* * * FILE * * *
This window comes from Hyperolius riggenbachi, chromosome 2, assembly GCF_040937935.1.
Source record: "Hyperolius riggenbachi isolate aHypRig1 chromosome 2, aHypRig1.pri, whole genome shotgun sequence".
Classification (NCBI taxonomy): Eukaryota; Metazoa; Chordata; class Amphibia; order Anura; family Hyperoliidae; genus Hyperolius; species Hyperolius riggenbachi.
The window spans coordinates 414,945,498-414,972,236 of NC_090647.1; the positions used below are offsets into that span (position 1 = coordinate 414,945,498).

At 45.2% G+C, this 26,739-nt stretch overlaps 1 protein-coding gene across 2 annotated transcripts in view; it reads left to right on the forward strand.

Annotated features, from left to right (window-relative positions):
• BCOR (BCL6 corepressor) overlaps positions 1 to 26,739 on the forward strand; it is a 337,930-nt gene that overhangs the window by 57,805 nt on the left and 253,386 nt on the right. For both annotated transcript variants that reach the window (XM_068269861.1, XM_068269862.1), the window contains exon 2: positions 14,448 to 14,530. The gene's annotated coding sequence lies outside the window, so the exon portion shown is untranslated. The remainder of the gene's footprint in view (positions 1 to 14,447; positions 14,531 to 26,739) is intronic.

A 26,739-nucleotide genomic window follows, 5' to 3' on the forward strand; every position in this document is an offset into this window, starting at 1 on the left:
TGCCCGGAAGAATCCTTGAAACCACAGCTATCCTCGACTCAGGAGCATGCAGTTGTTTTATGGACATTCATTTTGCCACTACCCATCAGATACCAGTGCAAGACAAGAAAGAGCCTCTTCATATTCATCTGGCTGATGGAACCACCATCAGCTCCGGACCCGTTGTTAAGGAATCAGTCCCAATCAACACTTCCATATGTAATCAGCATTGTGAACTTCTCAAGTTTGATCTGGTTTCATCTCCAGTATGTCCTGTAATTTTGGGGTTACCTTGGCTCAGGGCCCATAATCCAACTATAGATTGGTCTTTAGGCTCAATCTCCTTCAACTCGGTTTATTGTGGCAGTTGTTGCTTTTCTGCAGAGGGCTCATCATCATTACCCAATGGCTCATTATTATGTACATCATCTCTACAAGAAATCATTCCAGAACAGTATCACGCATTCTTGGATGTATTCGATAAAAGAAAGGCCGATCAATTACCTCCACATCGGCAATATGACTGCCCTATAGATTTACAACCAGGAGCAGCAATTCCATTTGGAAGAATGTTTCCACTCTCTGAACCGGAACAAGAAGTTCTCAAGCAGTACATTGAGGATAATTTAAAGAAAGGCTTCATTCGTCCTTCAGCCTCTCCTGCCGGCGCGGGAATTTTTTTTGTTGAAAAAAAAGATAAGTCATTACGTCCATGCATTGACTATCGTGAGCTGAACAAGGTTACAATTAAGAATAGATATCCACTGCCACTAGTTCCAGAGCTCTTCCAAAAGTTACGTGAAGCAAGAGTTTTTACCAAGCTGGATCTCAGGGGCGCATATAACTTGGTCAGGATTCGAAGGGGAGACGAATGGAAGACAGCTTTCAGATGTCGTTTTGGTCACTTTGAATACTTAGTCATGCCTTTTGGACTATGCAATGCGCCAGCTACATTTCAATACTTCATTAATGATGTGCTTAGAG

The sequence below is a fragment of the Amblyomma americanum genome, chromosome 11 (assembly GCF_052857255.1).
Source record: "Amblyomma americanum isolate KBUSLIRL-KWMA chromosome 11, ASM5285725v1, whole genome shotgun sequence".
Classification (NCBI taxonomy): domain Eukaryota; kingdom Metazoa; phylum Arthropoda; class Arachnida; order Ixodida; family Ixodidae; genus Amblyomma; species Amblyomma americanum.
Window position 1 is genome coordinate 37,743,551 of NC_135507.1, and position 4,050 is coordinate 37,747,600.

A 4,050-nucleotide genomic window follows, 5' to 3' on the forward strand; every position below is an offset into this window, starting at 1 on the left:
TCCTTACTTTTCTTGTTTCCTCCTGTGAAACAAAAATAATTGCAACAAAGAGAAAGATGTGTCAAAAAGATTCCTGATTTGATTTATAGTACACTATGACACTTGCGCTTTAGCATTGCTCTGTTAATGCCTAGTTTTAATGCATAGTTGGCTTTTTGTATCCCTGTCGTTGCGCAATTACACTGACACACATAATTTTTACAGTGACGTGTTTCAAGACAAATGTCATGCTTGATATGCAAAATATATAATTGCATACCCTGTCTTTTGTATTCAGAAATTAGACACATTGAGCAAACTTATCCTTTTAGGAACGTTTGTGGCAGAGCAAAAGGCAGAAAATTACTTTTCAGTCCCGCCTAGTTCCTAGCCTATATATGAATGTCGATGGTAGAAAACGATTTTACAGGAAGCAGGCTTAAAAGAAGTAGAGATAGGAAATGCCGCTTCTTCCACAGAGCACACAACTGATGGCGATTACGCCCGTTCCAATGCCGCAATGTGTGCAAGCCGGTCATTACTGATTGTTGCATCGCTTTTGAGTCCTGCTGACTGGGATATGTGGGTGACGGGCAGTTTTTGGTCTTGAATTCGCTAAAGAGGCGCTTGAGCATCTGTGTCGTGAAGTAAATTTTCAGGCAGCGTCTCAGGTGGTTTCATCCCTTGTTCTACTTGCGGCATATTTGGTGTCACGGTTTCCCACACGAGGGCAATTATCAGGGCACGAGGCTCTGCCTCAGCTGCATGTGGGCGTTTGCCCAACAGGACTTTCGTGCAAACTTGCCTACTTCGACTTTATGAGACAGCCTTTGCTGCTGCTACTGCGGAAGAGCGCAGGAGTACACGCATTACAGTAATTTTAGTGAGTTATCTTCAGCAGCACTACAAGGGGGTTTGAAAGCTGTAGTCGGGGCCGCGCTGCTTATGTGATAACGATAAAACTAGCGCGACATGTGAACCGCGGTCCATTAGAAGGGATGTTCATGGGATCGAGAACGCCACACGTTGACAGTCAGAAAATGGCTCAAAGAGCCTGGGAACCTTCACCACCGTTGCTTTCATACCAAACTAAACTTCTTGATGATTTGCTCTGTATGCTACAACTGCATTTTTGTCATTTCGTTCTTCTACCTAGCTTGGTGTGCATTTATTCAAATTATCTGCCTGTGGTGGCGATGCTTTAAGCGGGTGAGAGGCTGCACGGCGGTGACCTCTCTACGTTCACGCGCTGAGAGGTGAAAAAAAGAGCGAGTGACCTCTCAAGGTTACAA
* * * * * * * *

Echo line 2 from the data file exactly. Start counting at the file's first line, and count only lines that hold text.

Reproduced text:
Source record: "Hyperolius riggenbachi isolate aHypRig1 chromosome 2, aHypRig1.pri, whole genome shotgun sequence".